The recent spate of Australian flu sweeping across the UK has affected more people than I can remember in many years and amongst those people are many triathletes who previously had been desperately trying to kick start their training plans. For those who were already head long into their full training the pressure you put your body through in training for an endurance event can impact the immune system leaving you vulnerable to infections.
Unless you live in a bubble, you will to be exposed to infections. Minimising the risk of getting sick in the first place is always the best plan. Hitting it hard with your training can have a direct impact on your immune system for a directly afterwards and last for up to 3 days. This is called the “open window.” While you are in this window you need to really up your game with prevention. In other words, avoid babysitting after a long hard ride.
Several nutritional supplements and strategies have been shown to bolster immunity. Bonking during training is bad for your immune system. Ensuring adequate carbohydrate fueling during and after any heavy exercise helps counteract exercise-induced immune dysfunction. Meaning. We Love Carbs.
It will happen though. You will get sick, it will stop you from training and every day will chew you up as you fail to hit your weekly targets. Training through sickness is a pretty bad idea and can result in a nasty bout of the flu becoming something much worse. You are much better to scale back your training for a few days rather than risking being out of action for much longer than you need to be. While you are sick, rest, drink plenty of fluids, and take whatever medication you need.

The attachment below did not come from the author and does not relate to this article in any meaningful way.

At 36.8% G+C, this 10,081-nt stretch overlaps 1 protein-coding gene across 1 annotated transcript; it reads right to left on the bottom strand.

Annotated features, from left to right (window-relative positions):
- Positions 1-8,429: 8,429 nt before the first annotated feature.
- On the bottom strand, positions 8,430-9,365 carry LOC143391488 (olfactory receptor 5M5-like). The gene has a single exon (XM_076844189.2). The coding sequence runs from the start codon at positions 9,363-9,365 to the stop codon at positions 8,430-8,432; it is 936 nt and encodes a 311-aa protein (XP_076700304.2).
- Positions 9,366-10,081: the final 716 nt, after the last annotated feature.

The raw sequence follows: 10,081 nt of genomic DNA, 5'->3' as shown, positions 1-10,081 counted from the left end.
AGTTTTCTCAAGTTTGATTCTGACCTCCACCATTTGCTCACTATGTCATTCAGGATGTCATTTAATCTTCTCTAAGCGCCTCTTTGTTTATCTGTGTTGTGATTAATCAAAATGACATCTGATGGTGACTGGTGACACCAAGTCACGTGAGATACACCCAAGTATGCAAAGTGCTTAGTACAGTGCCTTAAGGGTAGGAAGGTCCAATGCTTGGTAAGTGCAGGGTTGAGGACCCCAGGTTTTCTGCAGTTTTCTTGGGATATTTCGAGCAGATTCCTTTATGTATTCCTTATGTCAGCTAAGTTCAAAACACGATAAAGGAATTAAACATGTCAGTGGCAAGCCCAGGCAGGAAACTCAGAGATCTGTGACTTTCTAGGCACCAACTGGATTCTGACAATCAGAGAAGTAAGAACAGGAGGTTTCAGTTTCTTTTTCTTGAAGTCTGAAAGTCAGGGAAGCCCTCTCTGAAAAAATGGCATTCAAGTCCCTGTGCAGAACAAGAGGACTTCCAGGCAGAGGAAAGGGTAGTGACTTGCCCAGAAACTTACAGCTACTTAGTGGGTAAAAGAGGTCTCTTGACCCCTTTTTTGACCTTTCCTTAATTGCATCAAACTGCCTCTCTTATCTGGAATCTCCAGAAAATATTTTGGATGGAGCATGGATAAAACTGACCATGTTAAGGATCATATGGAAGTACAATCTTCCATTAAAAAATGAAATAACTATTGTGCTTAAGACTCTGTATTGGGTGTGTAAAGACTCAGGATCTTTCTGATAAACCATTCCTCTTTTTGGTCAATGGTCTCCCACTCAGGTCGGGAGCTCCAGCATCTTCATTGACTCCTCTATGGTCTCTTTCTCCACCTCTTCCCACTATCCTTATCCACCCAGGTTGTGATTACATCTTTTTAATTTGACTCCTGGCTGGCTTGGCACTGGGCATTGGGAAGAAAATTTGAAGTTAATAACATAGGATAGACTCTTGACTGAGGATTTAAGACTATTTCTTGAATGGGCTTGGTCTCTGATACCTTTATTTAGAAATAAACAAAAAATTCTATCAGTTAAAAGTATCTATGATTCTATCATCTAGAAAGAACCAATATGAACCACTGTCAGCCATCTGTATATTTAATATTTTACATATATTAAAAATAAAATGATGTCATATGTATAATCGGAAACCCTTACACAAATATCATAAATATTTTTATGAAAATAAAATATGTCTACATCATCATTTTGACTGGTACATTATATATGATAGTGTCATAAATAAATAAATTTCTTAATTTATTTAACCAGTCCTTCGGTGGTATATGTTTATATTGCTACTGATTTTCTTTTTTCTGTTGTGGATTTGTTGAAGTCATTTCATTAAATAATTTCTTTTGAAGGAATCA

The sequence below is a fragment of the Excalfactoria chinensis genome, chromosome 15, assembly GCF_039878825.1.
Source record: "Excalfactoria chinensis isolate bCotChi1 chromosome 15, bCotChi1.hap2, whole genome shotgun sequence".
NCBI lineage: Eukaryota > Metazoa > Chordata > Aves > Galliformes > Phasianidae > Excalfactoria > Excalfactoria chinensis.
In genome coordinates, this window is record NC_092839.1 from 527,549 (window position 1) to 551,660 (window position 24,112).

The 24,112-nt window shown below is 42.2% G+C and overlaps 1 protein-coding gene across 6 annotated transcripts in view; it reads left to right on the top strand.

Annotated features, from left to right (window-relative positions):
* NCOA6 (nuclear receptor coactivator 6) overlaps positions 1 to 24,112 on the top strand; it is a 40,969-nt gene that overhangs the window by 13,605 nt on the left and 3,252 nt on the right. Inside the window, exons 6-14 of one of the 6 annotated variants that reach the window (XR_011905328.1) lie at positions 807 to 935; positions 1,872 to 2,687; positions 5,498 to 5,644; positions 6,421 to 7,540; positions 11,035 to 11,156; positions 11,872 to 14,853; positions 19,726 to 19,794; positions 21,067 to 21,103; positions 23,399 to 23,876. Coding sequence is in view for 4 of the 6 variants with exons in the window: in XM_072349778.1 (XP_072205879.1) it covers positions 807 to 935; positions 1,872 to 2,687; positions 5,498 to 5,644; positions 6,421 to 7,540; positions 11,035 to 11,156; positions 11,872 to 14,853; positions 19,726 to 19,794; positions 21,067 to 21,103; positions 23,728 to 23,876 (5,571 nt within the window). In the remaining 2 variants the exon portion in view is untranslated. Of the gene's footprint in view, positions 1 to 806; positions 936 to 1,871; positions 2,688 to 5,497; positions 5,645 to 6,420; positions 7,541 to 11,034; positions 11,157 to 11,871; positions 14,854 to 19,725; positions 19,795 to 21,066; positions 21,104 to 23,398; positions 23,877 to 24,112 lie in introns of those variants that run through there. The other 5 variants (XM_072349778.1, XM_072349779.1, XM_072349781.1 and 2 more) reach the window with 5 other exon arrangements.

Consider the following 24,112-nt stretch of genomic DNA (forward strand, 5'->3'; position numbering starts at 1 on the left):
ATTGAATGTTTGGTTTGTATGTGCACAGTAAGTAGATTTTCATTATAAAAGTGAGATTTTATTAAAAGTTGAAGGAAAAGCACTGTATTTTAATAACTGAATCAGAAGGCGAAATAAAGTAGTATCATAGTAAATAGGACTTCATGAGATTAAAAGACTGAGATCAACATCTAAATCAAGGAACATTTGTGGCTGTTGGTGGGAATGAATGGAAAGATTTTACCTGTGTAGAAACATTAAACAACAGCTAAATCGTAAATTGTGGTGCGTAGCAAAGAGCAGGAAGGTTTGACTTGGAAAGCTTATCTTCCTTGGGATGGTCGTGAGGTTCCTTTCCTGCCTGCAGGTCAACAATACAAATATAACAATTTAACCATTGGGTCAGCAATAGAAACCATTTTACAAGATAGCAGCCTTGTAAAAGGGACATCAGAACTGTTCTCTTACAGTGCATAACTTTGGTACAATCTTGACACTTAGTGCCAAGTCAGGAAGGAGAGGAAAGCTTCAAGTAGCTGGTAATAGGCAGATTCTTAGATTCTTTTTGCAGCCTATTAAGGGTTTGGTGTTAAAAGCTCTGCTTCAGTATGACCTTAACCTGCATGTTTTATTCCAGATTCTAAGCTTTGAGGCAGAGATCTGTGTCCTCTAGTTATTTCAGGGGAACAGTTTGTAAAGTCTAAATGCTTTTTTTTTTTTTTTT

Here are some guidelines for getting back into training following being sick:
- Ensure you wait one day after symptoms have passed before resuming any training.
- Resume training with a day consisting of only one recovery-paced session avoiding swimming until you have fully recovered
- Continue training at a recovery pace until you feel your strength fully returned
- Stop training and return to rest if any symptoms return
- If you were sick for three days or less don’t get back to your training plan until at least completing one recovery day.
- If you were sick for more than three days wait to get to training after at least three recovery days. Gradually ramp up your duration first, then intensity, to full training loads over the course of a week but listen to your body.